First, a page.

'Feel Good' Season 2: Mae Martin Breaks Down That Intense Finale

feel good season 2 review

Major spoilers ahead about the Feel Good season 2 finale.

Feel Good gave us an emotional, complex season 2 and the finale was no different.

The season followed Mae as they struggled to reconcile with their past, particularly with their relationship with Scott.

Mae’s feelings are complicated and not as straightforward as the viewer might like. Yes, Scott was Mae’s abuser. He was a 30-year-old man who took advantage of a 15-year-old. But the reality is that Mae still cares about him.

The finale results in Mae and Scott having an open and honest conversation about what went down between them and why.

cast of feel good on netflix

As much as the viewers may have hope for an all-out #MeToo moment complete with a confrontation, that just didn’t ring true for Mae Martin, the comedian behind the show.

Martin explained to BT TV,

“There was a bit of pressure for it to be Mae kicking him in the balls, but I don’t think life is really like that. Relationships are more complicated than that.”

They continued,

“I’m sure lots of people will relate to that specific scenario and the Mae and Scott dynamic. Where someone in a relationship is abusive towards you. Even in a parental relationship where someone is treating you badly, you can’t just cut those people off. It’s really painful.”

feel good netflix

Of course, Mae does end up cutting Scott off. But it takes a while for Mae to get to that point.

Martin specifically wanted to show viewers that closure isn’t as easy as “outing someone on Twitter, their comedy special gets canceled, and that’s it.”

And, in the era of #MeToo, that’s exactly what we’ve come to expect from victims. We want to see them take action and we definitely want to see their abusers face the consequences of their actions. But realistically, that’s not the right path for everyone.

Martin explained,

“I think there’s a lot of pressure on people to publicly name their abusers and publicly talk about things, but that’s not always the safest environment.”

They continued,

“And it doesn’t take into account how messy and painful that can be. I think it’s much more valuable of Mae in that moment to have a conversation with a friend and get some clarity.”

scott feel good netflix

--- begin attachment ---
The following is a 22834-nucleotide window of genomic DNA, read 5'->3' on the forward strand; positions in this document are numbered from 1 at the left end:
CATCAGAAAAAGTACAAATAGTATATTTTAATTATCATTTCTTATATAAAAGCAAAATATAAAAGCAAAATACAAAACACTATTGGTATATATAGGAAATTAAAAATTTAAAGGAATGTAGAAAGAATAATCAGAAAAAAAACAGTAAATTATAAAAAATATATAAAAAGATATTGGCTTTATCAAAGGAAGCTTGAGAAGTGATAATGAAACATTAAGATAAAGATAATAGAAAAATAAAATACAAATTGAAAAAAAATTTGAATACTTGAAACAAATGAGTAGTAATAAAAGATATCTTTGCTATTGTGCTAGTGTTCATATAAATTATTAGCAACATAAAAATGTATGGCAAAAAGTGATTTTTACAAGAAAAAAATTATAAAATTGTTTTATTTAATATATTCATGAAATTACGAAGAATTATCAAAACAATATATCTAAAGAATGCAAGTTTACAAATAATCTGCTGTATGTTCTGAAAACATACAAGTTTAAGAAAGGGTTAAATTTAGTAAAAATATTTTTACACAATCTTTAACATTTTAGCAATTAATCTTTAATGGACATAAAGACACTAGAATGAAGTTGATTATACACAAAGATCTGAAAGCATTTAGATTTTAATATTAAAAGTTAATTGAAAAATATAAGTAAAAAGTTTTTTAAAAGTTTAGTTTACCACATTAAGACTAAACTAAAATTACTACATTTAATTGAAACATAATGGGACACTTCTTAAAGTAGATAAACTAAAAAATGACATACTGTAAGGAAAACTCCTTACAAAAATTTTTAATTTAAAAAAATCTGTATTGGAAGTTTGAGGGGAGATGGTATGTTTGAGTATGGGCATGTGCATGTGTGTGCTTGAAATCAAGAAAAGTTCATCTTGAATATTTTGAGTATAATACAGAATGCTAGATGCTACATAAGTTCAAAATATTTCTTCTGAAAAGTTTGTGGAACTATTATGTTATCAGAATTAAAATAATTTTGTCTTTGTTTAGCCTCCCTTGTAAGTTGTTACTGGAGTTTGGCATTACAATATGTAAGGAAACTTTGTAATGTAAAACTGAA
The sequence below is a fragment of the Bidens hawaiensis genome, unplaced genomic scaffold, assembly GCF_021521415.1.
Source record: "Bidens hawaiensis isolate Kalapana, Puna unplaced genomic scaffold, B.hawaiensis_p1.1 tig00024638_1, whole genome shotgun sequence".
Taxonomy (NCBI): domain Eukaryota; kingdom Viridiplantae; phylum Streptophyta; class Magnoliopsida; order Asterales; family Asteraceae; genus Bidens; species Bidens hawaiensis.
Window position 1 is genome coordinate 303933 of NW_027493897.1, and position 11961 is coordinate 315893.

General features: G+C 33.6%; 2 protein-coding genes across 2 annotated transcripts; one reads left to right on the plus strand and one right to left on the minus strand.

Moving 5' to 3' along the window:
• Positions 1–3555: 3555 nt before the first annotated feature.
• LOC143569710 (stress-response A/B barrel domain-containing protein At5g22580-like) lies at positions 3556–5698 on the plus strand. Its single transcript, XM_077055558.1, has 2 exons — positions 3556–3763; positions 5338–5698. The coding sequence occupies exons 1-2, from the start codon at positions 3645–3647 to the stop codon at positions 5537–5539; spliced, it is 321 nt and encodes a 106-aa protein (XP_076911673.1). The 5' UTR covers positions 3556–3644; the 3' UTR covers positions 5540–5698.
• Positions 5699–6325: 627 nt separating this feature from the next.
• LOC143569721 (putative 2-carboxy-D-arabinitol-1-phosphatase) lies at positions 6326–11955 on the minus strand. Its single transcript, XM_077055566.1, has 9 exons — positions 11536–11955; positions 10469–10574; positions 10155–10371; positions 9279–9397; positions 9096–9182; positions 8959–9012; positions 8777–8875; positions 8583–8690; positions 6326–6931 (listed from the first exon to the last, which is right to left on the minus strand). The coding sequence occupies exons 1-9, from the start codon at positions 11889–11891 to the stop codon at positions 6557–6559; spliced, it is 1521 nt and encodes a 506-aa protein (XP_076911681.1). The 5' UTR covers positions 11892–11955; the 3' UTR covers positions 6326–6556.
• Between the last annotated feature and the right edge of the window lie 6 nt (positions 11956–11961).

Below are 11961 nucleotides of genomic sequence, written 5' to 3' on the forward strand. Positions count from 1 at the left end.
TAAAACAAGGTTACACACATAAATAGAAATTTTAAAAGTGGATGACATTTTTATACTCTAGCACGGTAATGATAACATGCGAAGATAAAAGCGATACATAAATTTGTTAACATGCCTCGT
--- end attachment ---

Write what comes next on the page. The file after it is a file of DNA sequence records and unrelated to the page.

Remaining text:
Unfortunately, season 2 will be Feel Good‘s last as Netflix announced the show’s cancellation.

It’s such a shame because Feel Good delivered such excellent content that needed to be seen and heard.

In addition to following Mae as they reconciled with their past, the season also showed Mae’s journey as they tried to find their gender identity.

At the beginning of the season, Mae says that they identify as “kind of like an Adam Driver or a Ryan Gosling.” But at the end of the season, George suggests to Mae that they might be non-binary, a term Mae seems to feel comfortable with.

In real life, comedian Mae Martin also came out as non-binary in April. They wrote on Instagram,

“The way I feel about my gender identity is ongoing and evolving, and it’s personal, but I thought it might be good to say for clarity and in case anyone finds it helpful — I’m nonbinary, my pronouns are they/them and she/her (I love it when people say ‘they’ and I really don’t mind ‘she’ at ALL, truly). I’m very bisexual and attracted to people of all genders. I experience gender dysphoria sometimes — not always! — and have done since I was a tiny kid.”

mae martin partner girlfriend

Feel Good was one of the few shows that not only featured a non-binary character but also intimately let us in on Mae’s gender identity journey. The end of the series is a loss we can’t afford right now.

Unfortunately, Netflix has a pattern of canceling truly excellent LGBTQ shows after only two seasons. We’ve watched it happen to both Sense8 and more recently Special. Meanwhile, shows like Teenage Bounty Hunters, AJ & the Queen, and Dancing Queen got cut after only one season.

Netflix doesn’t appear to only be targeting LGBTQ shows — its new M.O. seems to be to cancel shows at the drop of a hat. But by not allowing shows like Feel Good to flourish, Netflix does a huge disservice to its customers. We miss out on stories that need to be told, that deserve to be told.

If you’re missing Mae Martin, you can catch them on tour in the U.K. this October. You can also check out Martin’s book Can Everyone Please Calm Down.

Feel Good season 2 is now streaming on Netflix.


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Lena Finkel
Lena Finkel is the Editor and Founder of Femestella. Prior to starting Femestella, she worked at People, InStyle, Tiger Beat, and Sesame Workshop (aka Sesame Street). She loves all things Real Housewives and Vanderpump Rules. When she's not busy binge-watching TV, you can find her hanging out with her tuxedo cat Tom.